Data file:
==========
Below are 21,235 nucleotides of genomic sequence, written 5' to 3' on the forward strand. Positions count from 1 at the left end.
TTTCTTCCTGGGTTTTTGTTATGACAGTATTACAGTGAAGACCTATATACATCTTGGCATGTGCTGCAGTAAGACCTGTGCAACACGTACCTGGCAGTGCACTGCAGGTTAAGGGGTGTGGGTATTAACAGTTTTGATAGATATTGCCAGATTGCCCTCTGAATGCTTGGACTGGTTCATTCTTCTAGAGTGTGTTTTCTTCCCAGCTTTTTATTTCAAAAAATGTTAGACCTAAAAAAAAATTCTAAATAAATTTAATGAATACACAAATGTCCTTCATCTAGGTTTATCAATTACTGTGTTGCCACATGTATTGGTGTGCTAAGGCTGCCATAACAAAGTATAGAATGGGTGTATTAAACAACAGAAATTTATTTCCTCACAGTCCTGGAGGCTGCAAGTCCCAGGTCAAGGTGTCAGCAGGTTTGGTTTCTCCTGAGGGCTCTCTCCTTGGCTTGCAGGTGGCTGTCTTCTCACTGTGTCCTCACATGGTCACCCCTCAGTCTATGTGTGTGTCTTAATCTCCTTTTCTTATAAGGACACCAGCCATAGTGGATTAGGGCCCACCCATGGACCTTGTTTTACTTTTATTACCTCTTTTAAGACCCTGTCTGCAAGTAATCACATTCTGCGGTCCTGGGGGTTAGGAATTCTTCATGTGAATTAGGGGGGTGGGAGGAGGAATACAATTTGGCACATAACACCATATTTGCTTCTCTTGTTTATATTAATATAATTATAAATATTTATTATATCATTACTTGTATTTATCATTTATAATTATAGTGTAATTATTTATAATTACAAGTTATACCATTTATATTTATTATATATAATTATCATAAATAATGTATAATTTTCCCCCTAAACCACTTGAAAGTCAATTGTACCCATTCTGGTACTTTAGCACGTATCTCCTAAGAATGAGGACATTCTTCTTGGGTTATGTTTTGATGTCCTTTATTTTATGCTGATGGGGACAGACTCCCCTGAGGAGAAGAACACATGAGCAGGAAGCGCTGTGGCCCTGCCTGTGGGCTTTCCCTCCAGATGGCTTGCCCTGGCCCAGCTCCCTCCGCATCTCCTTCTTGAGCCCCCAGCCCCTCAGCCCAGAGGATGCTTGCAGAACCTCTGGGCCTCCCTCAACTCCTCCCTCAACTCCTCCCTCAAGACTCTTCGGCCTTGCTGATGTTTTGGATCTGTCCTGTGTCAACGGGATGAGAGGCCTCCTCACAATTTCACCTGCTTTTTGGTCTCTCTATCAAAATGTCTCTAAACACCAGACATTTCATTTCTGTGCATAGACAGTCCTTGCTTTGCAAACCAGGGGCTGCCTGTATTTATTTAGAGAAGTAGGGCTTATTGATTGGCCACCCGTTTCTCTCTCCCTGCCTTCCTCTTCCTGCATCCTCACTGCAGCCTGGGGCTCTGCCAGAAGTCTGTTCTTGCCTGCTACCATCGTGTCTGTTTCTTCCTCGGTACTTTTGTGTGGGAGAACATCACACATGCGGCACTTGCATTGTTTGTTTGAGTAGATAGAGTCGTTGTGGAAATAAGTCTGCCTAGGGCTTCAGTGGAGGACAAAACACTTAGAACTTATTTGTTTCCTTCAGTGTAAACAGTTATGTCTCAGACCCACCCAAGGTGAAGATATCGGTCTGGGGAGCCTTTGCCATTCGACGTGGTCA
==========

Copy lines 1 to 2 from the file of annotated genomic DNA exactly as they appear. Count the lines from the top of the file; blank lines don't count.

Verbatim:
Below are 21,235 nucleotides of genomic sequence, written 5' to 3' on the forward strand. Positions count from 1 at the left end.
TTTCTTCCTGGGTTTTTGTTATGACAGTATTACAGTGAAGACCTATATACATCTTGGCATGTGCTGCAGTAAGACCTGTGCAACACGTACCTGGCAGTGCACTGCAGGTTAAGGGGTGTGGGTATTAACAGTTTTGATAGATATTGCCAGATTGCCCTCTGAATGCTTGGACTGGTTCATTCTTCTAGAGTGTGTTTTCTTCCCAGCTTTTTATTTCAAAAAATGTTAGACCTAAAAAAAAATTCTAAATAAATTTAATGAATACACAAATGTCCTTCATCTAGGTTTATCAATTACTGTGTTGCCACATGTATTGGTGTGCTAAGGCTGCCATAACAAAGTATAGAATGGGTGTATTAAACAACAGAAATTTATTTCCTCACAGTCCTGGAGGCTGCAAGTCCCAGGTCAAGGTGTCAGCAGGTTTGGTTTCTCCTGAGGGCTCTCTCCTTGGCTTGCAGGTGGCTGTCTTCTCACTGTGTCCTCACATGGTCACCCCTCAGTCTATGTGTGTGTCTTAATCTCCTTTTCTTATAAGGACACCAGCCATAGTGGATTAGGGCCCACCCATGGACCTTGTTTTACTTTTATTACCTCTTTTAAGACCCTGTCTGCAAGTAATCACATTCTGCGGTCCTGGGGGTTAGGAATTCTTCATGTGAATTAGGGGGGTGGGAGGAGGAATACAATTTGGCACATAACACCATATTTGCTTCTCTTGTTTATATTAATATAATTATAAATATTTATTATATCATTACTTGTATTTATCATTTATAATTATAGTGTAATTATTTATAATTACAAGTTATACCATTTATATTTATTATATATAATTATCATAAATAATGTATAATTTTCCCCCTAAACCACTTGAAAGTCAATTGTACCCATTCTGGTACTTTAGCACGTATCTCCTAAGAATGAGGACATTCTTCTTGGGTTATGTTTTGATGTCCTTTATTTTATGCTGATGGGGACAGACTCCCCTGAGGAGAAGAACACATGAGCAGGAAGCGCTGTGGCCCTGCCTGTGGGCTTTCCCTCCAGATGGCTTGCCCTGGCCCAGCTCCCTCCGCATCTCCTTCTTGAGCCCCCAGCCCCTCAGCCCAGAGGATGCTTGCAGAACCTCTGGGCCTCCCTCAACTCCTCCCTCAACTCCTCCCTCAAGACTCTTCGGCCTTGCTGATGTTTTGGATCTGTCCTGTGTCAACGGGATGAGAGGCCTCCTCACAATTTCACCTGCTTTTTGGTCTCTCTATCAAAATGTCTCTAAACACCAGACATTTCATTTCTGTGCATAGACAGTCCTTGCTTTGCAAACCAGGGGCTGCCTGTATTTATTTAGAGAAGTAGGGCTTATTGATTGGCCACCCGTTTCTCTCTCCCTGCCTTCCTCTTCCTGCATCCTCACTGCAGCCTGGGGCTCTGCCAGAAGTCTGTTCTTGCCTGCTACCATCGTGTCTGTTTCTTCCTCGGTACTTTTGTGTGGGAGAACATCACACATGCGGCACTTGCATTGTTTGTTTGAGTAGATAGAGTCGTTGTGGAAATAAGTCTGCCTAGGGCTTCAGTGGAGGACAAAACACTTAGAACTTATTTGTTTCCTTCAGTGTAAACAGTTATGTCTCAGACCCACCCAAGGTGAAGATATCGGTCTGGGGAGCCTTTGCCATTCGACGTGGTCA